Orthosiphon stamineus Benth. is a medicinal herb belonging to the family Lamiaceae, grown in Southeast Asia. Leaves of this plant are used commonly in Southeast Asia and European countries for herbal tea, well known as “Java tea”. Traditionally leaves of this plant have been used as diuretic, and to treat rheumatism, abdominal pain, kidney and bladder inflammation, edema and gout. Studies have shown that the O. stamineus leaves exhibit a range of pharmacological properties such as, anti-inflammatory, antioxidant, anti-bacterial, antiangiogenetic properties. Above all, the plant has synergistic bio-enhancing ability for tamoxifen against human breast cancer. The herb has been shown to be exceptionally safe with no toxicity in vitro and in vivo. This review emphasizes the systematic investigation in pharmacological properties of O. stamineus, which could be the potent source of novel herbal curative medicine for critical human diseases.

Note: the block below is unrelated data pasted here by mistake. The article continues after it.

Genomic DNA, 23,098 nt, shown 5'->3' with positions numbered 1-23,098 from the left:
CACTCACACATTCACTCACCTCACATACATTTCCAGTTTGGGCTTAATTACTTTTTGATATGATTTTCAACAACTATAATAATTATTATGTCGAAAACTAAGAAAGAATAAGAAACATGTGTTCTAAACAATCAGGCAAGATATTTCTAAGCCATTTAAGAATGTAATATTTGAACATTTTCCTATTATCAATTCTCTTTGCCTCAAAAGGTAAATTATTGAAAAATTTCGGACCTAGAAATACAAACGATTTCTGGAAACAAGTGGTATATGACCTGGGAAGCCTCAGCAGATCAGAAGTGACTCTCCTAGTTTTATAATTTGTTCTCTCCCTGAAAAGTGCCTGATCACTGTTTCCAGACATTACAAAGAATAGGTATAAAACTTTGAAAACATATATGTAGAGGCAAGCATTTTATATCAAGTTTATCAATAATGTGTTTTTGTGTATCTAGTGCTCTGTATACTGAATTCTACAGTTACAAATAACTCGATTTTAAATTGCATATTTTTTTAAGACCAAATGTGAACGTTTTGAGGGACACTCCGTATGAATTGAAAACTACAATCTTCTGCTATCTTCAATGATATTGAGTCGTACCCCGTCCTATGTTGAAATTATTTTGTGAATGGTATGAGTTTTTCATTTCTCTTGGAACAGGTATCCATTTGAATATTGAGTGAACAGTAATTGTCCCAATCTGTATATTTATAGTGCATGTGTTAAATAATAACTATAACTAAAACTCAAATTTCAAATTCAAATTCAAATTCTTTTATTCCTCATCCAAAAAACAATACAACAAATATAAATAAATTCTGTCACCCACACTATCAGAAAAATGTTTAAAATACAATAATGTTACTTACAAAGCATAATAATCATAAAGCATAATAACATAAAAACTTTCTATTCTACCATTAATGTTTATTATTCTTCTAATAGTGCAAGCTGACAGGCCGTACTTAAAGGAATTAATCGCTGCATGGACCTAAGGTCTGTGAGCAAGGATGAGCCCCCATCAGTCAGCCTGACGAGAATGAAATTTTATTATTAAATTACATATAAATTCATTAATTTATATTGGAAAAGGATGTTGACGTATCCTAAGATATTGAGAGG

O.stamineus commonly known as Misai kucing and Kumis kucing. O. stamineus is widely grown in Southeast Asian and the tropical countries. Leaves of this plant are used commonly in Southeast Asia and European countries for herbal tea, well known as “Java tea” (Indubala, 2000). The plant has extensively been exploited traditionally to treat several human ailments. Leaves of this plant have been used as diuretic, and to treat rheumatism, abdominal pain, kidney and bladder inflammation, edema, gout and hypertension (Hegnauer, 1966; Wangner, 1982; Eisai, 1995). Usuualy, the leaves and stem tips of the plant were used medicinally. Scientific studies have found that the leaves exhibit dynamic pharmacological properties such as, antioxidant, antibacterial, heptoprotective, anti-inflammatory, cytotoxic, diuretic, antihypertensive and vasodialative properties (Chung et al., 1998; Masuda, et al., 1992; Tezuka et al., 2000; Beaux et al., 1999).